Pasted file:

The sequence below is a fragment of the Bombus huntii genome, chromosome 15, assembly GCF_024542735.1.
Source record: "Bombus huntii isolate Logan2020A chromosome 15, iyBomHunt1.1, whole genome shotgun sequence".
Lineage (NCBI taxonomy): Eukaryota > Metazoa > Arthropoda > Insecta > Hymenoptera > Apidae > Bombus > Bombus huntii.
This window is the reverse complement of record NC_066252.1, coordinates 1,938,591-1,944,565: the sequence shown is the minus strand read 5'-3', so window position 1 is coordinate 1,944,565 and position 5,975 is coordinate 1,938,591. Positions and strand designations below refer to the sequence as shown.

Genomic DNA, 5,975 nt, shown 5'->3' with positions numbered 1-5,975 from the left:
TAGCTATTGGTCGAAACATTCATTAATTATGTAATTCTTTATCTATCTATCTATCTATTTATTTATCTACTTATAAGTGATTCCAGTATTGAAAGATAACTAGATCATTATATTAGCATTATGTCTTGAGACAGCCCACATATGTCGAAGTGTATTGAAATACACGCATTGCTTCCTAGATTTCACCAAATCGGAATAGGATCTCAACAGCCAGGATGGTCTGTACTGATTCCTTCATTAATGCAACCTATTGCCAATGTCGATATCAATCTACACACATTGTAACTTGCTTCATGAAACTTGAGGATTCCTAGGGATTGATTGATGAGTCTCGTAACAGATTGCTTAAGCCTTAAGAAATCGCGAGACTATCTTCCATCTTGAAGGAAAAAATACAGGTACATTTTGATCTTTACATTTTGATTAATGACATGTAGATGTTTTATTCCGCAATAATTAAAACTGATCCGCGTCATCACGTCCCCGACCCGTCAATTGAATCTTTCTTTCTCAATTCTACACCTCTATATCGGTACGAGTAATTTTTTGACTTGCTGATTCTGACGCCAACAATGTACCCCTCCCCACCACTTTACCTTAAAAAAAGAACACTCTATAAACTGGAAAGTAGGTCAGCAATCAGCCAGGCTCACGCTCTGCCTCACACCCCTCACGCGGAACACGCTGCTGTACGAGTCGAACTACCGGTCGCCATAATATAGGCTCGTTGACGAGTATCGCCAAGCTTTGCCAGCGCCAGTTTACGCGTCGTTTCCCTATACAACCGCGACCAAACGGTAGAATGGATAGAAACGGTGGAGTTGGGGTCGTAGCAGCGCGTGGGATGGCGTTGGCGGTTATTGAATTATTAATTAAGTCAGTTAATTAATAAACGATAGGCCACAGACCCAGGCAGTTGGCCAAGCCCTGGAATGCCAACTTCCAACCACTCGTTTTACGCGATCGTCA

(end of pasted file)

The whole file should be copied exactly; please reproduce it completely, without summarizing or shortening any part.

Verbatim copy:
The sequence below is a fragment of the Bombus huntii genome, chromosome 15, assembly GCF_024542735.1.
Source record: "Bombus huntii isolate Logan2020A chromosome 15, iyBomHunt1.1, whole genome shotgun sequence".
Lineage (NCBI taxonomy): Eukaryota > Metazoa > Arthropoda > Insecta > Hymenoptera > Apidae > Bombus > Bombus huntii.
This window is the reverse complement of record NC_066252.1, coordinates 1,938,591-1,944,565: the sequence shown is the minus strand read 5'-3', so window position 1 is coordinate 1,944,565 and position 5,975 is coordinate 1,938,591. Positions and strand designations below refer to the sequence as shown.

Genomic DNA, 5,975 nt, shown 5'->3' with positions numbered 1-5,975 from the left:
TAGCTATTGGTCGAAACATTCATTAATTATGTAATTCTTTATCTATCTATCTATCTATTTATTTATCTACTTATAAGTGATTCCAGTATTGAAAGATAACTAGATCATTATATTAGCATTATGTCTTGAGACAGCCCACATATGTCGAAGTGTATTGAAATACACGCATTGCTTCCTAGATTTCACCAAATCGGAATAGGATCTCAACAGCCAGGATGGTCTGTACTGATTCCTTCATTAATGCAACCTATTGCCAATGTCGATATCAATCTACACACATTGTAACTTGCTTCATGAAACTTGAGGATTCCTAGGGATTGATTGATGAGTCTCGTAACAGATTGCTTAAGCCTTAAGAAATCGCGAGACTATCTTCCATCTTGAAGGAAAAAATACAGGTACATTTTGATCTTTACATTTTGATTAATGACATGTAGATGTTTTATTCCGCAATAATTAAAACTGATCCGCGTCATCACGTCCCCGACCCGTCAATTGAATCTTTCTTTCTCAATTCTACACCTCTATATCGGTACGAGTAATTTTTTGACTTGCTGATTCTGACGCCAACAATGTACCCCTCCCCACCACTTTACCTTAAAAAAAGAACACTCTATAAACTGGAAAGTAGGTCAGCAATCAGCCAGGCTCACGCTCTGCCTCACACCCCTCACGCGGAACACGCTGCTGTACGAGTCGAACTACCGGTCGCCATAATATAGGCTCGTTGACGAGTATCGCCAAGCTTTGCCAGCGCCAGTTTACGCGTCGTTTCCCTATACAACCGCGACCAAACGGTAGAATGGATAGAAACGGTGGAGTTGGGGTCGTAGCAGCGCGTGGGATGGCGTTGGCGGTTATTGAATTATTAATTAAGTCAGTTAATTAATAAACGATAGGCCACAGACCCAGGCAGTTGGCCAAGCCCTGGAATGCCAACTTCCAACCACTCGTTTTACGCGATCGTCA